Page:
Review: L.E. Sterling’s True Born

Title: True Born
Series: True Born Trilogy
L.E. Sterling
Young Adult Fiction, Sci-Fi, Dystopian
Publication Date: May 3, 2016
 Entangled: Teen

I received this book for free from Net Galley in exchange for an honest review. This in no way affected my opinion of the book, or the content of my review.

The world’s population is genetically damaged. The Lasters are beyond help, ticking time bombs. Those wealthy enough—Splicers—pay for treatments that just might prolong their life. True Borns are the evolved—their DNA a combination of human and animal—and resistant to the Plague that has defended upon the world.

And then there’s Lucy Fox and her identical twin Margo. The two were born into Dominion’s Upper Circle and conjoined at birth, only to be surgically separated. No one wants to tell them what they are—including their parents. An even stranger secret is Lucy’s ability to feel what Margo feels, whether it’s a pinch or a kiss.

When Margo is captured, Lucy has no choice but to trust the True Borns, led by the charismatic Nolan Storm and handsome Jared Price.

What really drew me into L.E. Sterling’s True Born was the unique premise. I’ve been reading a lot of young adult dystopian, but nothing quite like this—with plagues, animal-esque True Borns, and a lot of secrets.

Sterling’s writing is strong and she drops your right into to story—the first five pages aren’t an info-dump, the world gets built as you read.

I thought the different classes of people—Laster, Splicer, and True Born—were really interesting. Splicers were very believable for me, in a maybe-one-day kind of way. And I liked the fantasy the True Borns brought in, at first I was confused about why they were part animal and how that worked but Sterling sets up some mythology.

In relation to genetics, the phrase “evolve or die” is stressed throughout the book—graffitied on buildings, written on signs. And it’s true, all species have to either evolve or die. It seems a phrase directed at the Splicers, who are altering themselves to avoid death. It’s strange though that it’s something championed by the Lasters, when really the True Born are the only evolved. I can’t wait to see how the theme of evolution plays out in the rest of the books.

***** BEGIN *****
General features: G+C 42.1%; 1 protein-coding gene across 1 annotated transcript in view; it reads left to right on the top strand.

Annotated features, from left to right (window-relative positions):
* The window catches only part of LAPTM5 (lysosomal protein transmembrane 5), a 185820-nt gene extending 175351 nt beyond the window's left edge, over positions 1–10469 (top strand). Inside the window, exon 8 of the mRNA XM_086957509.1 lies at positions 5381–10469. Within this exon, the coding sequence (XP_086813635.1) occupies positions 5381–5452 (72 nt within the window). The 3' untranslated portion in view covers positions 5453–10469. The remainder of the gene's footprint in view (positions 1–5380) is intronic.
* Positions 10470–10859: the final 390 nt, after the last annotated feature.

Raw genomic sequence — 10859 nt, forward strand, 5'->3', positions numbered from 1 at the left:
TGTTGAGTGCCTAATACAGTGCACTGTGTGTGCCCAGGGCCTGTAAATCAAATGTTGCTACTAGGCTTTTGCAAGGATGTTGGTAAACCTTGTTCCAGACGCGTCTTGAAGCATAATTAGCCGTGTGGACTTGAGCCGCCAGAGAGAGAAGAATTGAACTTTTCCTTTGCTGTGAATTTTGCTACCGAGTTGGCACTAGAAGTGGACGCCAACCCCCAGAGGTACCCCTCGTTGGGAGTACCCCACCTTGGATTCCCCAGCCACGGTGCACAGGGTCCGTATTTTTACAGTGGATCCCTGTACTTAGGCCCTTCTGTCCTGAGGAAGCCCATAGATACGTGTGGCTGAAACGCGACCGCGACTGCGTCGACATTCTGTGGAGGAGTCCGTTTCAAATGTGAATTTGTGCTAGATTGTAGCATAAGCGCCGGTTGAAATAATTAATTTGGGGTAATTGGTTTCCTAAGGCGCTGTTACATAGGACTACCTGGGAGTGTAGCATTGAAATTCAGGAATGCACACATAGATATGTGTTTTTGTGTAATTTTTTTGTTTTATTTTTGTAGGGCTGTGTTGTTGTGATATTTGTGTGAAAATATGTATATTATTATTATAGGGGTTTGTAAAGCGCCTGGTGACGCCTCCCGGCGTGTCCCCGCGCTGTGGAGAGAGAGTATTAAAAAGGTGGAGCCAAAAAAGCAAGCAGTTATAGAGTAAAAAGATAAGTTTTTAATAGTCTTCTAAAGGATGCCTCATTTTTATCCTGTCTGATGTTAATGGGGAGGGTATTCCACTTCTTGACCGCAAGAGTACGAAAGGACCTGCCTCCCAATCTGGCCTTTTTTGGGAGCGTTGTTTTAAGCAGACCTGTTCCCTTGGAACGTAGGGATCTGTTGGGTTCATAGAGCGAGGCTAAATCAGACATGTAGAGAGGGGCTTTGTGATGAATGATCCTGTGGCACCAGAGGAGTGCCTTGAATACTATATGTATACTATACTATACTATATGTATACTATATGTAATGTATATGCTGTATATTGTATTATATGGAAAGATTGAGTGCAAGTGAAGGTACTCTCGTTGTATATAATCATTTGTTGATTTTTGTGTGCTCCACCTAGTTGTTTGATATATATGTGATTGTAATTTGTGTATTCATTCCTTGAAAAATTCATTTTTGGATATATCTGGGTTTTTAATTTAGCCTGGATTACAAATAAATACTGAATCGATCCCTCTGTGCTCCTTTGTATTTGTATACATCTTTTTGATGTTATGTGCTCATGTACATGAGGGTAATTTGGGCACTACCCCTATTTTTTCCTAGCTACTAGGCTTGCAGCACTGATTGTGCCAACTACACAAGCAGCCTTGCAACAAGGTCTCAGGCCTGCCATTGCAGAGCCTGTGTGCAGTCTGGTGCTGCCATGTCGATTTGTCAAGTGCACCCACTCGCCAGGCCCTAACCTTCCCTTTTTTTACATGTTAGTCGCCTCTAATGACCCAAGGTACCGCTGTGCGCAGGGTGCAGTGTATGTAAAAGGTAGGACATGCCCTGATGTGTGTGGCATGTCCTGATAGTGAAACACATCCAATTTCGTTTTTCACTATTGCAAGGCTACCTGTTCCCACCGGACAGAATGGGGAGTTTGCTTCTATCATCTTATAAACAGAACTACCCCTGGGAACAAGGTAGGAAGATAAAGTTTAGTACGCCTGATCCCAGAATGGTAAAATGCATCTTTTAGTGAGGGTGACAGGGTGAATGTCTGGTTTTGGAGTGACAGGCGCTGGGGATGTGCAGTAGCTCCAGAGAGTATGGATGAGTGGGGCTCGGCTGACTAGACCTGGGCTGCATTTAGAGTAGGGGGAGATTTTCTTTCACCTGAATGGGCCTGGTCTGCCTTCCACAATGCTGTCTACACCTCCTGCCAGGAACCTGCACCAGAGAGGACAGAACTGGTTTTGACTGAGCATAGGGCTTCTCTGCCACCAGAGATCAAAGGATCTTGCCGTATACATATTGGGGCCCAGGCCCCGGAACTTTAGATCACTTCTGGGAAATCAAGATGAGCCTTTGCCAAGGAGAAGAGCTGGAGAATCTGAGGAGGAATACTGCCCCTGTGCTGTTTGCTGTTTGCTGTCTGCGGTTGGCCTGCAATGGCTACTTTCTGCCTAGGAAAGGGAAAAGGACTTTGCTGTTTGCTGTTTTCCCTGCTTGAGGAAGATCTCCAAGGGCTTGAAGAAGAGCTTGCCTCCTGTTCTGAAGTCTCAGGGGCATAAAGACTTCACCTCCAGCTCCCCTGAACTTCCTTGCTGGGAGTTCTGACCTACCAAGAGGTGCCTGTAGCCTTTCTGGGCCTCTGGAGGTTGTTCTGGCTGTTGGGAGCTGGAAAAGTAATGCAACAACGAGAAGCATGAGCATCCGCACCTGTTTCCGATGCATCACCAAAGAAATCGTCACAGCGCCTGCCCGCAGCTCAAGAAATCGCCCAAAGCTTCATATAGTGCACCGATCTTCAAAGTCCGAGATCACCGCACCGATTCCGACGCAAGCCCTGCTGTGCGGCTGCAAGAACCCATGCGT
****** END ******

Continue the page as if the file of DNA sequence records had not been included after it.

I really enjoyed Lucy as a main character. She stops being so subservient and really takes action to save her sister and get answers.

Her parents really interested me. It’s very rare in YA—especially in YA dystopian—for the parents to be the bad guys, unless there’s some type of abuse. And I don’t want to definitively say Lucy’s parents are bad, but they are definitely keeping secrets from the girls and scheming—my guess is more for their benefit than their daughters.

This being said, Lucy does have a great cast of characters in her corner—the True Borns, including the handsome love interest Jared Price. Romance definitely wasn’t the main focus of the novel, which I think is great as it allows more focus on the events unfolding. Yet, the two do still have some great moments.

I only had one minor issue, sometimes getting confused about who was who with all the names and had to backtrack.

Can’t wait for the sequel! You can check out author L.E.. Sterling at le-sterling.comTrue Born will be available for purchase May, 3 2016, preordering is available on Amazon. Let me know what you think in the comments. Plus leave recommendations for my next book!

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9 thoughts on “Review: L.E. Sterling’s True Born

    • lparadis17 says:

      Yeah I really enjoyed it and finished it relatively quick. Very different from a lot of the YA dystopians I’ve read and heard about recently. I’ll be looking forward to reading your thoughts on it!


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